St. Mary's Youth Program
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Youth Mission Trip 2014
Confirmation Class of 2013
2013 Youth Mission Trip
Mission Possible: Tijuana and San Diego 2013
Allie Silvestri, Youth Group Missioner
This summer, 20 teens and three adults embarked on a long bus journey down highway I‐5 to San Diego and Tijuana. Our group included long‐time St. Mary’s members as well as those who had never been on a Mission Trip. The diversity of our group added to the richness of the experience, deepened old friendships, and created new ones.
We had the opportunity to walk across the border into Tijuana on our first day, along with members of St. Paul’s Cathedral in San Diego. The cross into Mexico seemed almost too easy. (Going back into the US was a different story!) Our passports were never checked, and security was limited to two armed guards. While the Rev. Scott and the Rev. Mary had prepared us for what we might see or experience, there were few apparent differences from the U.S. side, only yards away.
We took a bus to Dorcas House which is a privately‐owned and run foster home caring for 32 kids aged two years to about 12 years old. They each had their own reason for being there, from having incarcerated parents, to being orphans, to having parents who were incapable of taking care of them. However, when we arrived, their difficult pasts seemed almost invisible to us. The image of the children waving and banging on the windows from excitement upon our arrival was one that resonated with many of us. We ate, played, talked, and loved the children of Dorcas House. I was moved and astounded by the resiliency of the children; they seemed like any other little kids who just wanted to be cared for, and I feel so fortunate that they so readily welcomed us in.
Our remaining service days were spent at Southwest Key. Southwest Key is a detention center for undocumented youth, one of two such centers in the San Diego area alone. The one we went to was for about 15 boys ages 14 to 17. All of them were from Central America, although in the past, people from Asia, Africa and Europe have been there too. I think most of us were more unsure of going to Southwest Key than to Dorcas House because we feared it might be harder to communicate with our peers than with little kids. However, I think we all found it to be a very rewarding experience. They wanted to share their stories because, as the Rev. Mary explained it, we are their voices. We are the ones who have the ability to make changes, as we will become educators, protestors, law makers, community builders, and voters. We can share their struggles with our friends and family and make immigration a personal issue.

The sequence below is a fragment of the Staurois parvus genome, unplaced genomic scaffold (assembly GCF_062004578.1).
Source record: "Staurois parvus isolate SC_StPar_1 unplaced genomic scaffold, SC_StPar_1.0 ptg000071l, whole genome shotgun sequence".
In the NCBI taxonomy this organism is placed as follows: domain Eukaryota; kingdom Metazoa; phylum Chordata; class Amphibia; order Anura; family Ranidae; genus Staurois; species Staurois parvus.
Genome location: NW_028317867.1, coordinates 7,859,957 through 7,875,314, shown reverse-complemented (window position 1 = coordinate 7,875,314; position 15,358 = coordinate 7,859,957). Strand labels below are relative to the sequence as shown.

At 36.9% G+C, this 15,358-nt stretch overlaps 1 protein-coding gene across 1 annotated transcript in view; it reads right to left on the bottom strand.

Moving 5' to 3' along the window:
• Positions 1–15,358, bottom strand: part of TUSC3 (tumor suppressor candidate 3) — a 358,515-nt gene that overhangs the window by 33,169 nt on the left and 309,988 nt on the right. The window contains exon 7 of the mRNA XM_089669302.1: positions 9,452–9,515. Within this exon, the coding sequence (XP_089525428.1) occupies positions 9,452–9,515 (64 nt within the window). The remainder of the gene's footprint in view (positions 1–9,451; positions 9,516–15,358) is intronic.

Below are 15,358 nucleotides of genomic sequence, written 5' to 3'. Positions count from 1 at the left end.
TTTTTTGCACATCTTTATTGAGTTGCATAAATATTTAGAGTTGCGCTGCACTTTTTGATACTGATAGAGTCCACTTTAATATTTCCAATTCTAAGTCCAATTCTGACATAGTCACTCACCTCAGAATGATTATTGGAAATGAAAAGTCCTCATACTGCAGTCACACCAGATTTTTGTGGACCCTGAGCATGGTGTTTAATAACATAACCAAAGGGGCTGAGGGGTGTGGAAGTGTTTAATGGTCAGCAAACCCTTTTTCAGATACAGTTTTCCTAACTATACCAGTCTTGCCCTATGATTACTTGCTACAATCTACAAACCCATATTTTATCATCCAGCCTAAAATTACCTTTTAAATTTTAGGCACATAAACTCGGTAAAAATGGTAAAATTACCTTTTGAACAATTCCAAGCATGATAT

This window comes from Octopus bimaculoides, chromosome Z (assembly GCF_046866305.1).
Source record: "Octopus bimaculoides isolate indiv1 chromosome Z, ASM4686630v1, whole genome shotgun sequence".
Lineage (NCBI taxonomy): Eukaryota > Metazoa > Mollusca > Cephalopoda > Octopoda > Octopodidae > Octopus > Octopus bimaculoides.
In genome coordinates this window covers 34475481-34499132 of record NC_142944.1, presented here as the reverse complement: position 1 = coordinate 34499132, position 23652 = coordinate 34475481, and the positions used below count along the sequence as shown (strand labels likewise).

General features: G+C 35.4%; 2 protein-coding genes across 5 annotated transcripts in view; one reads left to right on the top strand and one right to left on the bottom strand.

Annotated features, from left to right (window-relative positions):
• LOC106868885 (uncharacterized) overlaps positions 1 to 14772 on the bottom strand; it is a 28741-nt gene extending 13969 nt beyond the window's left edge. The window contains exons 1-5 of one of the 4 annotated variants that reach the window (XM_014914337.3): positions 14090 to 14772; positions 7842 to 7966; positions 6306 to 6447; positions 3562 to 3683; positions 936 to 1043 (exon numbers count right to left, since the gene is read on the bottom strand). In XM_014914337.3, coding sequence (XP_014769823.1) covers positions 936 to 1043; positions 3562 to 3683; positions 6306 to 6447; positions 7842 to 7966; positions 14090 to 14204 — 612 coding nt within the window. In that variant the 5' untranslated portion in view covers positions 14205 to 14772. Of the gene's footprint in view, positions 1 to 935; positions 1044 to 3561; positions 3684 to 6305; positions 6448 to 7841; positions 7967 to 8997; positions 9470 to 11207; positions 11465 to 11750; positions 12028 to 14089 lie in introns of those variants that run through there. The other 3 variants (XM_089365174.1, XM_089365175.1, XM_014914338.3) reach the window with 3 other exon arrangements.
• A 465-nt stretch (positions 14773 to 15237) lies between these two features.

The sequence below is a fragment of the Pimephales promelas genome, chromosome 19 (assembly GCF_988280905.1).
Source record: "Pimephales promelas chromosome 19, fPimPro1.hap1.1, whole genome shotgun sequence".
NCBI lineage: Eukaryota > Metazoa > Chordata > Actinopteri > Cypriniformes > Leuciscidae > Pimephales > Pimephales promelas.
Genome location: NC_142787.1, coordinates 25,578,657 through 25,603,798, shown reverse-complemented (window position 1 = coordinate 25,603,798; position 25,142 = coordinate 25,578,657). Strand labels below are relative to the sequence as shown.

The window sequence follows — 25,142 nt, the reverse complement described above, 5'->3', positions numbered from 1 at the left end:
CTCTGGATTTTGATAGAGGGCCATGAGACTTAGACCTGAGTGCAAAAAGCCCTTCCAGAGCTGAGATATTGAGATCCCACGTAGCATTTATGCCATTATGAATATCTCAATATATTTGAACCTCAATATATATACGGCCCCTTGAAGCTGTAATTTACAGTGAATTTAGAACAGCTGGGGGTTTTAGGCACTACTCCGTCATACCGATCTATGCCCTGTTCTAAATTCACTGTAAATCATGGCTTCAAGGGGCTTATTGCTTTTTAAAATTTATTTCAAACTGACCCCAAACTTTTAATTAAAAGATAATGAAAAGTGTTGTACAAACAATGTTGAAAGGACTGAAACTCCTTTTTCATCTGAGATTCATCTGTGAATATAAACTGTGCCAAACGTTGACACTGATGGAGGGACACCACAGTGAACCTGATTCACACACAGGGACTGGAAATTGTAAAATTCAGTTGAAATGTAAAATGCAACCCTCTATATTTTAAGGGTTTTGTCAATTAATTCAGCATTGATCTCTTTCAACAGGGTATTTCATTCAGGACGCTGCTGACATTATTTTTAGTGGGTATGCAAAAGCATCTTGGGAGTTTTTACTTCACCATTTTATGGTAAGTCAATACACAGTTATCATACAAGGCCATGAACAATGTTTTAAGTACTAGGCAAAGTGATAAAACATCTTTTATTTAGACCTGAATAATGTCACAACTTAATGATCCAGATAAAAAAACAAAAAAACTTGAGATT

We were able to connect with them over simple things like talking about pop culture or guessing who in the group would win in a soccer match. We were also able to do an art project with them where we traced our handprints into a peace sign inscribed with the words, “We Are the Body of Christ” and “Somos el Cuerpo de Cristo.” We sang karaoke and listened to a few of the boys’ stories. I think Christina Gallagher described it well on our blog, writing,
“Four of the residents shared with us their stories on how and why they tried to cross the border but were caught. Enrique, a very friendly and energetic 14‐year‐old…discussed the violence and sadness he faced every day, and how he was beaten by his father. I was taken aback because just two minutes ago he was happy… the boys were the same age as we were, but the hardships they have been through were so different than our experiences.”
Even though we had such different backgrounds, we learned a lot from each other and bridged a gap by discrediting many of our stereotypes and assumptions.
We were able to go back to Southwest Key and help the children with their garden as well as to do other chores that needed to be done. While it was hot out (especially after the girls were asked to dress a little more modestly by changing from shorts into longer pants), we felt accomplished; and it was nice knowing that we were able to help Southwest Key, however we could.
Even after our service was over, the learning never stopped. We debriefed each day when we returned to the retreat center where the Rev. Scott and the Rev. Mary shared their past experiences and the stories of people they knew, while informing us about immigration issues. We were even able to discover more about other religions by going to the Islamic Center of San Diego where we had the privilege of meeting the very social‐justice‐oriented Imam. Later that day we visited the Self‐Realization Fellowship where we learned about this westernized sect of Hinduism based on the teachings of the guru Yogananda. We also had another great learning experience by visiting the famous San Diego Zoo on our last day!
Having been on every mission trip since I started in Youth Group, I found this trip to be very different. Each trip has been unique and wonderful in its own way, but what made this year different was the way we examined the issue of immigration in the broadest sense. Our knowledge on the issue was not limited to our several service experiences. I don’t think I will ever be able to think about or vote on immigration issues without attaching the stories of the people we met. However, tackling all immigration problems is not something we can do the day we get home. We came to understand that feeling guilt for our privileges is not a productive response; rather, we need to do the next right thing and do whatever we can, as insignificant as it may seem.
All in all, it was a truly fulfilling, perspective‐shifting experience that I was able to share with a great group of teens and adults. I am very grateful to the whole St. Maryʹs community for all the love and support that allowed us to take this unforgettable trip.